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Obama meets with key regulators about health law fix

Amid the continued rocky rollout of the new Obamacare marketplaces, President Obama on Wednesday is meeting with state regulators who have a key role to play in implementing the health law.

Mr. Obama's meeting with the National Association of Insurance Commissioners comes one week after he announced an administrative policy change that would let insurers extend existing insurance plans for another year. The move was designed to address the fact that millions of Americans are being dropped from insurance plans that no longer meet Obamacare coverage standards.

However, neither insurers nor state regulators have to go along with the move. Soon after Mr. Obama announced the policy change, some insurers and state regulators criticized the idea, pointing out that it could destabilize the new Obamacare marketplaces. According to the Wall Street Journal, about half of the nation's state insurance commissioners have already announced their stance on the policy change, with most supporting the idea. State insurance commissioners that are rejecting the move typically come from states that are running their own Obamacare websites, the Journal noted.

Since the new Obamacare marketplaces launched on Oct. 1, the state-run Obamacare websites have generally run more smoothly than, the federally-run site that services 36 states.

The administration has promised to have running smoothly for the "vast majority" of users by Nov. 30, but Health and Human Services (HHS) Secretary Kathleen Sebelius on Tuesday played down the significance of that deadline.

"The 30th of November is not a magic go, no go date," she told The Associated Press. "It is a work of constant improvement. We have some very specific things we know we need to complete by the 30th and that punch list is getting knocked out every week."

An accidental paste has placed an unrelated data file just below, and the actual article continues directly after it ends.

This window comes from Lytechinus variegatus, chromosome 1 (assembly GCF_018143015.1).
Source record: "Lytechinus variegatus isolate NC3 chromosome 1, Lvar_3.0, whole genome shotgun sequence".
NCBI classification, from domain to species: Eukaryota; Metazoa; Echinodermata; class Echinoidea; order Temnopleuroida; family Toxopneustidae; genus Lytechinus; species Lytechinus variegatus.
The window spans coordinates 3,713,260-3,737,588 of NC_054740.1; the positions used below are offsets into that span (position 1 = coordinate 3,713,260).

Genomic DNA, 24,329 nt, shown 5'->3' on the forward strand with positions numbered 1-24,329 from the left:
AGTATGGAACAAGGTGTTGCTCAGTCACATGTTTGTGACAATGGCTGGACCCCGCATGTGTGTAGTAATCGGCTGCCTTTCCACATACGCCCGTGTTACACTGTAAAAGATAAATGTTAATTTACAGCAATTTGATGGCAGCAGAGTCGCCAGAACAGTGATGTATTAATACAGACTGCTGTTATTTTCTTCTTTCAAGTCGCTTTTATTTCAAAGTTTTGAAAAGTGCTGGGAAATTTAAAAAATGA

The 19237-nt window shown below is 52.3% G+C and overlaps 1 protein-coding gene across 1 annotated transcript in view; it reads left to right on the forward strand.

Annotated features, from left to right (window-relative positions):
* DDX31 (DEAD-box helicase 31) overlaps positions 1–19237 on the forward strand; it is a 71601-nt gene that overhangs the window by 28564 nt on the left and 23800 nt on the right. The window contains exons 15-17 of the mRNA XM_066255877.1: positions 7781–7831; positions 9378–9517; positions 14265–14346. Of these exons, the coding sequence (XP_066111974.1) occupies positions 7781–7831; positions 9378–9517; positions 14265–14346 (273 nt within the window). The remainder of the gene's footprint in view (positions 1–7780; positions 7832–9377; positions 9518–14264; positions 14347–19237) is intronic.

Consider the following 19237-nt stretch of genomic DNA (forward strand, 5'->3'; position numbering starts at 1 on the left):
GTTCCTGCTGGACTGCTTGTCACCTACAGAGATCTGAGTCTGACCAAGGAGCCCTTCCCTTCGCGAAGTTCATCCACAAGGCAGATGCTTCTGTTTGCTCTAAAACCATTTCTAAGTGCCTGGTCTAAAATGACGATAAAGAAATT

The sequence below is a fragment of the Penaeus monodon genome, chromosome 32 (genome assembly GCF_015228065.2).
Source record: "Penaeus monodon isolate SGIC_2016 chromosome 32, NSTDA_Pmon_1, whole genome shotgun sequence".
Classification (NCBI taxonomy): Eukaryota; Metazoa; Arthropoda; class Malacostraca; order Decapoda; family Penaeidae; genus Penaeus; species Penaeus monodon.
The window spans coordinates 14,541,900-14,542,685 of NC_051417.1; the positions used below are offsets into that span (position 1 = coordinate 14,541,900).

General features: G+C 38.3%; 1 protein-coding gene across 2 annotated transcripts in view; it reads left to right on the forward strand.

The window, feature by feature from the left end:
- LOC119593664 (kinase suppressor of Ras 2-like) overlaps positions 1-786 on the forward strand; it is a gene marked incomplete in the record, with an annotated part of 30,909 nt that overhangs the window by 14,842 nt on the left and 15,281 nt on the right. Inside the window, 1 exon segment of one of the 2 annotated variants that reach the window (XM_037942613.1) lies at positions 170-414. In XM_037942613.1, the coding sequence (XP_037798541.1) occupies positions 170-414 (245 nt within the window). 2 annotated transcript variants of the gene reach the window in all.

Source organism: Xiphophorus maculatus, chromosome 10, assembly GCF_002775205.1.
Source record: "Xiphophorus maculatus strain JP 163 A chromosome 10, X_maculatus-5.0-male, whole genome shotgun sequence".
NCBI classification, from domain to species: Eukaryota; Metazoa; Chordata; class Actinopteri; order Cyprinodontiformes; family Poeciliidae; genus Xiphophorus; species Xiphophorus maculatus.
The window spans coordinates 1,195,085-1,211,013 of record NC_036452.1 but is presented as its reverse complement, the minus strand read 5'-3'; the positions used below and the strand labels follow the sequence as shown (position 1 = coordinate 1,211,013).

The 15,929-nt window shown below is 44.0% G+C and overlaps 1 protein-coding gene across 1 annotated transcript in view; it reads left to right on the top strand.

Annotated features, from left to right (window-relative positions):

Sebelius sounded slightly less optimistic than she did on Oct. 30 when she told Congress the administration would have "an optimally functioning website" by the end of November.

The secretary was in Florida Tuesday, where she was visiting with community leaders in Miami and Orlando who are helping people enroll in Obamacare. At one stop, the AP reported, the website stalled while community leaders attempted to help someone enroll, as Sebelius looked on.

CBS News poll: 43 percent of Americans want Affordable Care Act repealed 03:03's technical problems, combined with the fact that millions are losing their existing health coverage, has taken a serious toll on the public's perception of the law. A new CBS News poll shows less than a third of the country approves of the Affordable Care Act. Just seven percent of Americans think the law is working well and should be kept in place as it is. Far more, 48 percent, think there are some good things in the law, but changes are needed to make it work better, and another 43 percent think the law needs to be repealed entirely.

As the problems persist, conservatives are seizing the opportunity to attack Mr. Obama and the Democratic party for the botched rollout. Americans for Prosperity, the conservative political advocacy group backed by the billionaire Koch brothers, launched a round of television ads on Wednesday attacking vulnerable Democrats up for re-election next year for supporting the health law.

The new wave of advertisements cost $4 million and target Sens. Mark Begich, D-Alaska; Mary Landrieu, D-La.; and Kay Hagan, D-N.C.; as well as Reps. Patrick Murphy, D-Fla.; Joe Garcia, D-Fla.; and Ron Barber, D-Ariz.

"Some lawmakers who championed ObamaCare are now going through the antics of trying to 'fix' it. But it's all political," AFP President Tim Phillips said in a statement. "The reality is less choice, fewer doctors, higher premiums, and broken promises."

Meanwhile, as some Americans continue to struggle to enroll in Obamacare, members of Congress are getting some special treatment through the process, the New York Times reports.

As they sign up for Obamacare on the Washington, D.C. marketplace, members of Congress have access to a special Blue Cross and Blue Shield website just for them, the Times reported, as well as a "dedicated congressional health insurance plan assistance line."

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